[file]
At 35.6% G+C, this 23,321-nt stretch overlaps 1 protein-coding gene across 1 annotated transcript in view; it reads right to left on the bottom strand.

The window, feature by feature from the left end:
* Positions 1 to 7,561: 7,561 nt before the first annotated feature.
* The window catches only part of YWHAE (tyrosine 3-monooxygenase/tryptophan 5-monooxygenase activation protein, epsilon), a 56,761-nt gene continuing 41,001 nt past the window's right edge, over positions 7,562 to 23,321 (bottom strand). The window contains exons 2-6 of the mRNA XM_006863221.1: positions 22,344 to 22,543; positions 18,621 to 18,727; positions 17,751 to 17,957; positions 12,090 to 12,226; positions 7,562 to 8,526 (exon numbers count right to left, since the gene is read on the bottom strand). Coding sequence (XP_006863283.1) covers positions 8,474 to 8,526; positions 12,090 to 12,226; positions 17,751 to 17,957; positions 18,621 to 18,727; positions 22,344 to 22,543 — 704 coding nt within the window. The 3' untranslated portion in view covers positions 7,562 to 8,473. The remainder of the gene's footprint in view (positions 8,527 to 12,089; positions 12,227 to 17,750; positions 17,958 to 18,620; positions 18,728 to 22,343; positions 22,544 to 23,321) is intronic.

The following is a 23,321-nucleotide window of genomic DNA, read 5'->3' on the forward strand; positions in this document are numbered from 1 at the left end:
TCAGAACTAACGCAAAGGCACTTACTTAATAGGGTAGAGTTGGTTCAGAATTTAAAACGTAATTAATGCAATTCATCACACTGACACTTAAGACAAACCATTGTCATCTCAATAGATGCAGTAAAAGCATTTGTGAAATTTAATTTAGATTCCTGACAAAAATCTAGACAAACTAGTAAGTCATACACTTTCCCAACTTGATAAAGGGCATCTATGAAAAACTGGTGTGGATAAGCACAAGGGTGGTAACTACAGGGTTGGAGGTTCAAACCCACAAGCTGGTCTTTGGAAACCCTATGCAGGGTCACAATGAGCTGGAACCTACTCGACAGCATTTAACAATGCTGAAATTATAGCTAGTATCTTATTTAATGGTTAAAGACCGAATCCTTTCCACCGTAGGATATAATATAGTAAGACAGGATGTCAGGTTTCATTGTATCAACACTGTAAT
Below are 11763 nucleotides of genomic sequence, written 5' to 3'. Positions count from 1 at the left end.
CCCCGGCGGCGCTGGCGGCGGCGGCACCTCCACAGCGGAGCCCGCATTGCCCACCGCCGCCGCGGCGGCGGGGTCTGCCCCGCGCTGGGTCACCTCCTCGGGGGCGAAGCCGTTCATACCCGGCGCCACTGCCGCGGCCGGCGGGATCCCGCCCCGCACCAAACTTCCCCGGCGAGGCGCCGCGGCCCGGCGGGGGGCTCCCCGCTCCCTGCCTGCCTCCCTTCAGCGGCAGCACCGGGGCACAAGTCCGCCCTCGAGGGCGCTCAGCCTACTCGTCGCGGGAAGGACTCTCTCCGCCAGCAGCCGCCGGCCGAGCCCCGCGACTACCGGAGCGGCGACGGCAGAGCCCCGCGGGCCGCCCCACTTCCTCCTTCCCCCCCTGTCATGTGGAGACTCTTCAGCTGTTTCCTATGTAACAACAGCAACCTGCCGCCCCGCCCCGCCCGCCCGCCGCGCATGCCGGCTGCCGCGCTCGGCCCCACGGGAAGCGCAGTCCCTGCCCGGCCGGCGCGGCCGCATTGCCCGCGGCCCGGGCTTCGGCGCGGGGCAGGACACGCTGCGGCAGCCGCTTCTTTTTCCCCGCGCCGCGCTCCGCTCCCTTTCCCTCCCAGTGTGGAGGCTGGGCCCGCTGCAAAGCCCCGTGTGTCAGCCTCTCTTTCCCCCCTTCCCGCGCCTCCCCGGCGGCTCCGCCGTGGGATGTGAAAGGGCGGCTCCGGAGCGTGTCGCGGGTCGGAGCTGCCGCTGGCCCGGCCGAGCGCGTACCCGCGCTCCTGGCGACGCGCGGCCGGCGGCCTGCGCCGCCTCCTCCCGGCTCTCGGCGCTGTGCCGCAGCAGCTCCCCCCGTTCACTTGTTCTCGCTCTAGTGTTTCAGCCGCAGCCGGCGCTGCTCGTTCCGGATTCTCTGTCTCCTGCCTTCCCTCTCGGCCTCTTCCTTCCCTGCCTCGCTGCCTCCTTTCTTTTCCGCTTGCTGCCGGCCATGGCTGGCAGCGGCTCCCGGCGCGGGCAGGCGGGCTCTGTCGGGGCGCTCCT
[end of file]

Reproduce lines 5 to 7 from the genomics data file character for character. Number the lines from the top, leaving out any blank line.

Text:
The following is a 23,321-nucleotide window of genomic DNA, read 5'->3' on the forward strand; positions in this document are numbered from 1 at the left end:
TCAGAACTAACGCAAAGGCACTTACTTAATAGGGTAGAGTTGGTTCAGAATTTAAAACGTAATTAATGCAATTCATCACACTGACACTTAAGACAAACCATTGTCATCTCAATAGATGCAGTAAAAGCATTTGTGAAATTTAATTTAGATTCCTGACAAAAATCTAGACAAACTAGTAAGTCATACACTTTCCCAACTTGATAAAGGGCATCTATGAAAAACTGGTGTGGATAAGCACAAGGGTGGTAACTACAGGGTTGGAGGTTCAAACCCACAAGCTGGTCTTTGGAAACCCTATGCAGGGTCACAATGAGCTGGAACCTACTCGACAGCATTTAACAATGCTGAAATTATAGCTAGTATCTTATTTAATGGTTAAAGACCGAATCCTTTCCACCGTAGGATATAATATAGTAAGACAGGATGTCAGGTTTCATTGTATCAACACTGTAAT
Below are 11763 nucleotides of genomic sequence, written 5' to 3'. Positions count from 1 at the left end.